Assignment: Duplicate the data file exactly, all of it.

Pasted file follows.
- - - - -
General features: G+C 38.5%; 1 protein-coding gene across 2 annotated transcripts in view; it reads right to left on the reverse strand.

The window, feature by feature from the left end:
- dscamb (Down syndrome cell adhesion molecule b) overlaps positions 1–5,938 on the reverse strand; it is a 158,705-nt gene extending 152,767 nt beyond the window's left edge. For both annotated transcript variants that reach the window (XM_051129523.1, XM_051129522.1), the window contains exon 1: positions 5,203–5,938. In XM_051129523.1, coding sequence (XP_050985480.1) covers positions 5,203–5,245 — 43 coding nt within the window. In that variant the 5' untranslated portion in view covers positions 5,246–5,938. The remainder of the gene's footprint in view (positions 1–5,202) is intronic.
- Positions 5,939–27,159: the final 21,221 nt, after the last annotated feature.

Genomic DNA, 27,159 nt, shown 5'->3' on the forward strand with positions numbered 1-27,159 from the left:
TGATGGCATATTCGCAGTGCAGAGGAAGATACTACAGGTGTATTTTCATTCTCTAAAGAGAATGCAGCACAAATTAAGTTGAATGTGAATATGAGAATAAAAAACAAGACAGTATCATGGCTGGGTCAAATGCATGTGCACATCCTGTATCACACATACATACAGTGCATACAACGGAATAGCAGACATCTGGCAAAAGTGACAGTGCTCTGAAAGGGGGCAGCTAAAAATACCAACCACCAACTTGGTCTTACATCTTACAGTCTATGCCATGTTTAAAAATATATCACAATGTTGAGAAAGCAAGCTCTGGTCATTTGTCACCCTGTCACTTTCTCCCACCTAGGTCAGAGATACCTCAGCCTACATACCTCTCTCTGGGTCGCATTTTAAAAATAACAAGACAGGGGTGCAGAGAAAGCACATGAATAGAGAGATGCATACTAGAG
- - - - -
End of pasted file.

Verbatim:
General features: G+C 38.5%; 1 protein-coding gene across 2 annotated transcripts in view; it reads right to left on the reverse strand.

The window, feature by feature from the left end:
- dscamb (Down syndrome cell adhesion molecule b) overlaps positions 1–5,938 on the reverse strand; it is a 158,705-nt gene extending 152,767 nt beyond the window's left edge. For both annotated transcript variants that reach the window (XM_051129523.1, XM_051129522.1), the window contains exon 1: positions 5,203–5,938. In XM_051129523.1, coding sequence (XP_050985480.1) covers positions 5,203–5,245 — 43 coding nt within the window. In that variant the 5' untranslated portion in view covers positions 5,246–5,938. The remainder of the gene's footprint in view (positions 1–5,202) is intronic.
- Positions 5,939–27,159: the final 21,221 nt, after the last annotated feature.

Genomic DNA, 27,159 nt, shown 5'->3' on the forward strand with positions numbered 1-27,159 from the left:
TGATGGCATATTCGCAGTGCAGAGGAAGATACTACAGGTGTATTTTCATTCTCTAAAGAGAATGCAGCACAAATTAAGTTGAATGTGAATATGAGAATAAAAAACAAGACAGTATCATGGCTGGGTCAAATGCATGTGCACATCCTGTATCACACATACATACAGTGCATACAACGGAATAGCAGACATCTGGCAAAAGTGACAGTGCTCTGAAAGGGGGCAGCTAAAAATACCAACCACCAACTTGGTCTTACATCTTACAGTCTATGCCATGTTTAAAAATATATCACAATGTTGAGAAAGCAAGCTCTGGTCATTTGTCACCCTGTCACTTTCTCCCACCTAGGTCAGAGATACCTCAGCCTACATACCTCTCTCTGGGTCGCATTTTAAAAATAACAAGACAGGGGTGCAGAGAAAGCACATGAATAGAGAGATGCATACTAGAG